A look at the work of two stand-up comics, Jerry Seinfeld and a lesser-known newcomer, detailing the effort and frustration behind putting together a successful act and career while living a life on the road.
A look behind the barricades of the besieged city of Homs, where for nineteen-year-old Basset and his ragtag group of comrades, the audacious hope of revolution is crumbling like the buildings around them.
Comedy and television star Louis C.K. returns to HBO for an hour of no-holds-barred, adults-only stand-up comedy! Taped before a live audience at the Henry Fonda Theater in Los Angeles, the... See full summary »
Fresh from the success of his sitcom, comedian Jerry Seinfeld decided to do the unimaginable: he completely retired his stand-up act, electing to start over again by developing entirely new material. "Comedian" follows Seinfeld through this process, as he rehearses in front of small comedy club audiences, meets with fellow comics and finally appears before a national audience. Written by
Shannon Patrick Sullivan <firstname.lastname@example.org>
I have no idea what the curve is, of when it's gonna... feel like it used to feel.
When you're killing... you're up there killing, and you're miserable. That's how you'll know.
See more »
After the credits end, there's a short scene in which Colin Quinn tells Seinfeld a very old joke. See more »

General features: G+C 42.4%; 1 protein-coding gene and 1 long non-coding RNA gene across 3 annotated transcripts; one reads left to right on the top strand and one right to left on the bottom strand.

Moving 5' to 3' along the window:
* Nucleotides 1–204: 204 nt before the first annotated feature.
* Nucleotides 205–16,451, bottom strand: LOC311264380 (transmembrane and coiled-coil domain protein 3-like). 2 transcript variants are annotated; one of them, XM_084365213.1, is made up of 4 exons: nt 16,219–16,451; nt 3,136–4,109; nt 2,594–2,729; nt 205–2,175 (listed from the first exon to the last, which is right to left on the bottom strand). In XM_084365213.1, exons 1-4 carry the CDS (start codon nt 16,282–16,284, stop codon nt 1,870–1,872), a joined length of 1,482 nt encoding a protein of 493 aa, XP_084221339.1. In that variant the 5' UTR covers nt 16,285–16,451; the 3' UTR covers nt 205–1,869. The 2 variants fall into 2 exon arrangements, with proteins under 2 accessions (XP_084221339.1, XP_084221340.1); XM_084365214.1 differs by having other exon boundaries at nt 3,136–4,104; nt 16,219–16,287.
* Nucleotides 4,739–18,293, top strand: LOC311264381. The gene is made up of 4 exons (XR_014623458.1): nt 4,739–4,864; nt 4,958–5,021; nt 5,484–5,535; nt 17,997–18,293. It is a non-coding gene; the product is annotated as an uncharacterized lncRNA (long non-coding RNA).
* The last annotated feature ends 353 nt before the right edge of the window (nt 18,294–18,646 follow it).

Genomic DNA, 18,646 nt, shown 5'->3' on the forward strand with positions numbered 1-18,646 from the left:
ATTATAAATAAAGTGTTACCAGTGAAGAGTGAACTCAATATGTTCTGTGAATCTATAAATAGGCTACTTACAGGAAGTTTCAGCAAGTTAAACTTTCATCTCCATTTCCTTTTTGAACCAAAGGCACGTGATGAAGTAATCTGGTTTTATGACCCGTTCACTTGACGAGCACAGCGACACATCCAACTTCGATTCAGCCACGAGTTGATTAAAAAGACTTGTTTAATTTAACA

This documentary is for someone who thinks stand up comedy is easy. No one has an idea what goes on behind the scenes, even the great Jerry Seinfeld, who after a hit TV series decides he wants to go back to the places that gave him his break.
We can feel the pain of newcomers such as Orny Adams who is trying to begin a career as a comedian. His presence in the film makes one understand the frustrations these actors go through on a nightly basis wherever they face a public that wants to be entertained with non stop jokes. It is very hard indeed to be able to do it every time.
The documentary is very fast in the sure hands of Christian Charles who obviously has an eye for capturing the comedians at their most vulnerable points.
We get to see a shaky Seinfeld trying new material. Sometimes he is good, but sometimes he really stink. He has been away from the scene for such a long time that it takes him a while to find his feet. His scenes with Bill Cosby, the great Robert Klein and others are the best things going with the film.
People in general will have a second view after seeing this movie about the funny men in comedy clubs.
7 of 9 people found this review helpful.
Was this review helpful to you?